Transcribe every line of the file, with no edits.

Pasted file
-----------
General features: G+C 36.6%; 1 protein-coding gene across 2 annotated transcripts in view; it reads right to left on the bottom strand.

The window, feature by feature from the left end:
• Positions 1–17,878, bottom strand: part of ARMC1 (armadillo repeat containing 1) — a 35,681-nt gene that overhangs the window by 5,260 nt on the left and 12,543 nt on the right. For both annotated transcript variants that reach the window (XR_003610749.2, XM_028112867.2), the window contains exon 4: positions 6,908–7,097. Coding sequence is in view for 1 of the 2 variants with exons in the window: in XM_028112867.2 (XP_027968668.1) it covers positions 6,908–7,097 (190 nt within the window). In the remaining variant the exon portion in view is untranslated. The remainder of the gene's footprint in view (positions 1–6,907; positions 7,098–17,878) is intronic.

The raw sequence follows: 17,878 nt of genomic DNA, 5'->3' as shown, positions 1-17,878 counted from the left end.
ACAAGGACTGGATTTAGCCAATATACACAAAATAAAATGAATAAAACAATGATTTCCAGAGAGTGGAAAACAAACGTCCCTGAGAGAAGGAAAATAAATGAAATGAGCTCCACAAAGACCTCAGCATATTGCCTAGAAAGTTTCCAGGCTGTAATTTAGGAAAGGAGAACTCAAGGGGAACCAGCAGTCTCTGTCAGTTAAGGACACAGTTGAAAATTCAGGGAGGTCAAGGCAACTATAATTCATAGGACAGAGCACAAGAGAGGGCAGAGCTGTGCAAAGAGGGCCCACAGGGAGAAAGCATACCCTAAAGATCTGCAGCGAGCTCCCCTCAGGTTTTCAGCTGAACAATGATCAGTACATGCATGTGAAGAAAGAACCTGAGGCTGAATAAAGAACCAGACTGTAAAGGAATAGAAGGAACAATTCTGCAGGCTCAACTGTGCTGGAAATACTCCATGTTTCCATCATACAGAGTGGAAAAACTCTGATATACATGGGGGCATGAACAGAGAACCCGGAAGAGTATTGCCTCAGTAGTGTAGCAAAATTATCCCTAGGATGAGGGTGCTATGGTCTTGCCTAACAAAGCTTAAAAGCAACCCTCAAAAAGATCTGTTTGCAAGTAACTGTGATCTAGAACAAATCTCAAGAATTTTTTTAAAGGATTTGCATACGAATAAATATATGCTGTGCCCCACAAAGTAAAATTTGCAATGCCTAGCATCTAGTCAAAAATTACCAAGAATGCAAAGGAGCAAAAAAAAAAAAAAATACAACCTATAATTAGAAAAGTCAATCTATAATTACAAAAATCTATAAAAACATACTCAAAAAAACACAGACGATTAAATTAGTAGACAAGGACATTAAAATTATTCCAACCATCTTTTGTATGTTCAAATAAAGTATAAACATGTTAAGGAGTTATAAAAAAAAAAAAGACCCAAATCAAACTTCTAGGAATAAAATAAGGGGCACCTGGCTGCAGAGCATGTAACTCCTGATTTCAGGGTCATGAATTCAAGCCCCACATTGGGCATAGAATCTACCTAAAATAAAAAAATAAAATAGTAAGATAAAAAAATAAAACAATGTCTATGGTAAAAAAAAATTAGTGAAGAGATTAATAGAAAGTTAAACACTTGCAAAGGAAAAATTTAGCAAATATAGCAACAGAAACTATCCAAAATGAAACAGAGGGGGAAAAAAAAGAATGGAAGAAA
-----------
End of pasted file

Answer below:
General features: G+C 36.6%; 1 protein-coding gene across 2 annotated transcripts in view; it reads right to left on the bottom strand.

The window, feature by feature from the left end:
• Positions 1–17,878, bottom strand: part of ARMC1 (armadillo repeat containing 1) — a 35,681-nt gene that overhangs the window by 5,260 nt on the left and 12,543 nt on the right. For both annotated transcript variants that reach the window (XR_003610749.2, XM_028112867.2), the window contains exon 4: positions 6,908–7,097. Coding sequence is in view for 1 of the 2 variants with exons in the window: in XM_028112867.2 (XP_027968668.1) it covers positions 6,908–7,097 (190 nt within the window). In the remaining variant the exon portion in view is untranslated. The remainder of the gene's footprint in view (positions 1–6,907; positions 7,098–17,878) is intronic.

The raw sequence follows: 17,878 nt of genomic DNA, 5'->3' as shown, positions 1-17,878 counted from the left end.
ACAAGGACTGGATTTAGCCAATATACACAAAATAAAATGAATAAAACAATGATTTCCAGAGAGTGGAAAACAAACGTCCCTGAGAGAAGGAAAATAAATGAAATGAGCTCCACAAAGACCTCAGCATATTGCCTAGAAAGTTTCCAGGCTGTAATTTAGGAAAGGAGAACTCAAGGGGAACCAGCAGTCTCTGTCAGTTAAGGACACAGTTGAAAATTCAGGGAGGTCAAGGCAACTATAATTCATAGGACAGAGCACAAGAGAGGGCAGAGCTGTGCAAAGAGGGCCCACAGGGAGAAAGCATACCCTAAAGATCTGCAGCGAGCTCCCCTCAGGTTTTCAGCTGAACAATGATCAGTACATGCATGTGAAGAAAGAACCTGAGGCTGAATAAAGAACCAGACTGTAAAGGAATAGAAGGAACAATTCTGCAGGCTCAACTGTGCTGGAAATACTCCATGTTTCCATCATACAGAGTGGAAAAACTCTGATATACATGGGGGCATGAACAGAGAACCCGGAAGAGTATTGCCTCAGTAGTGTAGCAAAATTATCCCTAGGATGAGGGTGCTATGGTCTTGCCTAACAAAGCTTAAAAGCAACCCTCAAAAAGATCTGTTTGCAAGTAACTGTGATCTAGAACAAATCTCAAGAATTTTTTTAAAGGATTTGCATACGAATAAATATATGCTGTGCCCCACAAAGTAAAATTTGCAATGCCTAGCATCTAGTCAAAAATTACCAAGAATGCAAAGGAGCAAAAAAAAAAAAAAATACAACCTATAATTAGAAAAGTCAATCTATAATTACAAAAATCTATAAAAACATACTCAAAAAAACACAGACGATTAAATTAGTAGACAAGGACATTAAAATTATTCCAACCATCTTTTGTATGTTCAAATAAAGTATAAACATGTTAAGGAGTTATAAAAAAAAAAAAGACCCAAATCAAACTTCTAGGAATAAAATAAGGGGCACCTGGCTGCAGAGCATGTAACTCCTGATTTCAGGGTCATGAATTCAAGCCCCACATTGGGCATAGAATCTACCTAAAATAAAAAAATAAAATAGTAAGATAAAAAAATAAAACAATGTCTATGGTAAAAAAAAATTAGTGAAGAGATTAATAGAAAGTTAAACACTTGCAAAGGAAAAATTTAGCAAATATAGCAACAGAAACTATCCAAAATGAAACAGAGGGGGAAAAAAAAGAATGGAAGAAA